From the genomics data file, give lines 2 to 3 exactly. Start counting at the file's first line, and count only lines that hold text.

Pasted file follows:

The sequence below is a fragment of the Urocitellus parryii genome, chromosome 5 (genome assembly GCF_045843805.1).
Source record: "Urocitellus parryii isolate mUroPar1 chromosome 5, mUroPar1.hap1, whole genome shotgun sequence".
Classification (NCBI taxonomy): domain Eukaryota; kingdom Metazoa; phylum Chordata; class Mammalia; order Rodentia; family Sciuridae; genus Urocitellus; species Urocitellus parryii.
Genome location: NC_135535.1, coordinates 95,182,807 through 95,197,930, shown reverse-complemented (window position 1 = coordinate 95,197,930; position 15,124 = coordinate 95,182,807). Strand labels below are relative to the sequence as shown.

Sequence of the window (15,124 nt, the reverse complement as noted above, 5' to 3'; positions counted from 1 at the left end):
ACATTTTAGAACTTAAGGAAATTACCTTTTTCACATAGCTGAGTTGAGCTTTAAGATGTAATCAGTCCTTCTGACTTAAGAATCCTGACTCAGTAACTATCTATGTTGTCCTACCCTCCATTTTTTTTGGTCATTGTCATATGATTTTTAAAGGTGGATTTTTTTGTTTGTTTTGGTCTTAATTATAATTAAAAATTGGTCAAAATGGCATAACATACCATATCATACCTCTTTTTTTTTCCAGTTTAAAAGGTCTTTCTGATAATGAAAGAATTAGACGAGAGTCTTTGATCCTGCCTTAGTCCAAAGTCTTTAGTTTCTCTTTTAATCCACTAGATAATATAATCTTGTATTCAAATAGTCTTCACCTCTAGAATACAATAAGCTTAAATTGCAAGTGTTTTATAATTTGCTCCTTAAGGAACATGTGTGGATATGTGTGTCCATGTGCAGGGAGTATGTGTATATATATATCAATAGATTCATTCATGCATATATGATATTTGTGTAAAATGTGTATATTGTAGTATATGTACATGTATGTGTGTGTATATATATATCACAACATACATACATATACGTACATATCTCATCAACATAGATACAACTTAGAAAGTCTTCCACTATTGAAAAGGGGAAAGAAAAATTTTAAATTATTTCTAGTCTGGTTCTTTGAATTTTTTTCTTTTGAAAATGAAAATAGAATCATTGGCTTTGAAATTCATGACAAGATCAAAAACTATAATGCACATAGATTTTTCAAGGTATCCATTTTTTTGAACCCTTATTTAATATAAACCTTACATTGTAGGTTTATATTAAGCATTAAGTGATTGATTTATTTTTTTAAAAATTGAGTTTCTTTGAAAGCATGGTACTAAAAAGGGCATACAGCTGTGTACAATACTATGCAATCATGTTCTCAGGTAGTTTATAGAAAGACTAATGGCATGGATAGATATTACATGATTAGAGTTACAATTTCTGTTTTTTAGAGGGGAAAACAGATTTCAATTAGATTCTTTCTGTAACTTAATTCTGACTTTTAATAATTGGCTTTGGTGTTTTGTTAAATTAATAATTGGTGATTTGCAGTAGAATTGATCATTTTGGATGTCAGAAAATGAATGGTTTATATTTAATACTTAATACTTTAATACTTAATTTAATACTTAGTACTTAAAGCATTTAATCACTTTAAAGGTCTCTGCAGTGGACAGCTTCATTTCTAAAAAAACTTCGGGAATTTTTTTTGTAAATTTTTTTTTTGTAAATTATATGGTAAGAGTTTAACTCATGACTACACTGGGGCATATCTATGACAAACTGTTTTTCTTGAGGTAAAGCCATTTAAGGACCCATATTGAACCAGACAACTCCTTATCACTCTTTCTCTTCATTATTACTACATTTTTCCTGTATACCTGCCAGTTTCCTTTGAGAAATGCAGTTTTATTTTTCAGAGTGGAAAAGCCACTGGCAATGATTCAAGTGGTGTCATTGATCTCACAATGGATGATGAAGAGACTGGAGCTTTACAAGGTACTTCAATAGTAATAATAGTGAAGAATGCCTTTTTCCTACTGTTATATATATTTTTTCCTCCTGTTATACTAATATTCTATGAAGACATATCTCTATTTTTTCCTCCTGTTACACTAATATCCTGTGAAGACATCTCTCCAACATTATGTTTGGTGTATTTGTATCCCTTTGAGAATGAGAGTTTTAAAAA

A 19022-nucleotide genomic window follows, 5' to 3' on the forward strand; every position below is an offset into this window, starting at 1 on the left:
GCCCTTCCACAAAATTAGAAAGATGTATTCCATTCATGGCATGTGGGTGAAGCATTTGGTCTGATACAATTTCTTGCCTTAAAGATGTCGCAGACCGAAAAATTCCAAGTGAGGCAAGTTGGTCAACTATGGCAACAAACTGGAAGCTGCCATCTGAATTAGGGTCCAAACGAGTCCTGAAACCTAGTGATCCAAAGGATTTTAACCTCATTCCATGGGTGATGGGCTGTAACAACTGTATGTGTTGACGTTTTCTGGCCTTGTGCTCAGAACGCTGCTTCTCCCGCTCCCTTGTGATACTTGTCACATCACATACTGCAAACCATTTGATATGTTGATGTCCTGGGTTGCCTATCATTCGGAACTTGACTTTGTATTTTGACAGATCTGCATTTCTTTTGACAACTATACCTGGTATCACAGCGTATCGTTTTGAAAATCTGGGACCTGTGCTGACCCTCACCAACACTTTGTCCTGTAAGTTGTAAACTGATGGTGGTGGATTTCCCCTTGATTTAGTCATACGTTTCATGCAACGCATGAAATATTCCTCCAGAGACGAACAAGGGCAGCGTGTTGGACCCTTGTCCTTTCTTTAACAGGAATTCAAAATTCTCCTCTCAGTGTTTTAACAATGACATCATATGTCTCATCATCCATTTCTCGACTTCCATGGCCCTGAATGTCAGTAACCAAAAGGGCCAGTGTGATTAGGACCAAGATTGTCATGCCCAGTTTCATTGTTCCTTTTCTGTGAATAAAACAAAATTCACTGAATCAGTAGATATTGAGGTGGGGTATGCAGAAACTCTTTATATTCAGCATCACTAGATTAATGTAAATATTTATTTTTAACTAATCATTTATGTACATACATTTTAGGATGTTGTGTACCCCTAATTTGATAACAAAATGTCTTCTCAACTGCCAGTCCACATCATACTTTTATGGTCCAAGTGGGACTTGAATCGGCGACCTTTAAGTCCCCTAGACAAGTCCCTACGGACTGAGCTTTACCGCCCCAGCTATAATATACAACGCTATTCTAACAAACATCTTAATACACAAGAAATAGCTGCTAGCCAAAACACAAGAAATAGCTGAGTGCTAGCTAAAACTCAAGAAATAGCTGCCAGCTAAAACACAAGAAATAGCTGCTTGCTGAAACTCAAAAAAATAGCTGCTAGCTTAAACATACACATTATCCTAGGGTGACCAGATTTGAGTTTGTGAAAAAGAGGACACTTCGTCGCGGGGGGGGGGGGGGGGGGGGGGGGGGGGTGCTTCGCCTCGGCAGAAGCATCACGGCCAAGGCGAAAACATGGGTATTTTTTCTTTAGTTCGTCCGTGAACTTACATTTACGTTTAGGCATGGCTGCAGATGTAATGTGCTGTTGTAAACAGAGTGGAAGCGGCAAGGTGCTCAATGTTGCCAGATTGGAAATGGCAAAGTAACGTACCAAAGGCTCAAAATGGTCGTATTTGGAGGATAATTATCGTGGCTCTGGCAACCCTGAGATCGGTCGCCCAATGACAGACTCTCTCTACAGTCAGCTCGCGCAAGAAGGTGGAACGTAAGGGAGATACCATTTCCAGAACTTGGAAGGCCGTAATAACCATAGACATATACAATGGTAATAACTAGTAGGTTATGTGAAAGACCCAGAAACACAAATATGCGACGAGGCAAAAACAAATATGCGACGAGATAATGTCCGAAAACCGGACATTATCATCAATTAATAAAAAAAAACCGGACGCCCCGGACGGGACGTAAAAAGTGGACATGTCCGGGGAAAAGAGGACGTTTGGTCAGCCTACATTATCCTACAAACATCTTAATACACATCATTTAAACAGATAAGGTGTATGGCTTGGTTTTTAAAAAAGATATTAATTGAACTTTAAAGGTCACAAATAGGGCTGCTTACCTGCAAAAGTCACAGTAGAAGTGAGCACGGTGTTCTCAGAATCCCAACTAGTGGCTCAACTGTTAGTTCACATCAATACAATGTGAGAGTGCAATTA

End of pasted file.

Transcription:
Source record: "Urocitellus parryii isolate mUroPar1 chromosome 5, mUroPar1.hap1, whole genome shotgun sequence".
Classification (NCBI taxonomy): domain Eukaryota; kingdom Metazoa; phylum Chordata; class Mammalia; order Rodentia; family Sciuridae; genus Urocitellus; species Urocitellus parryii.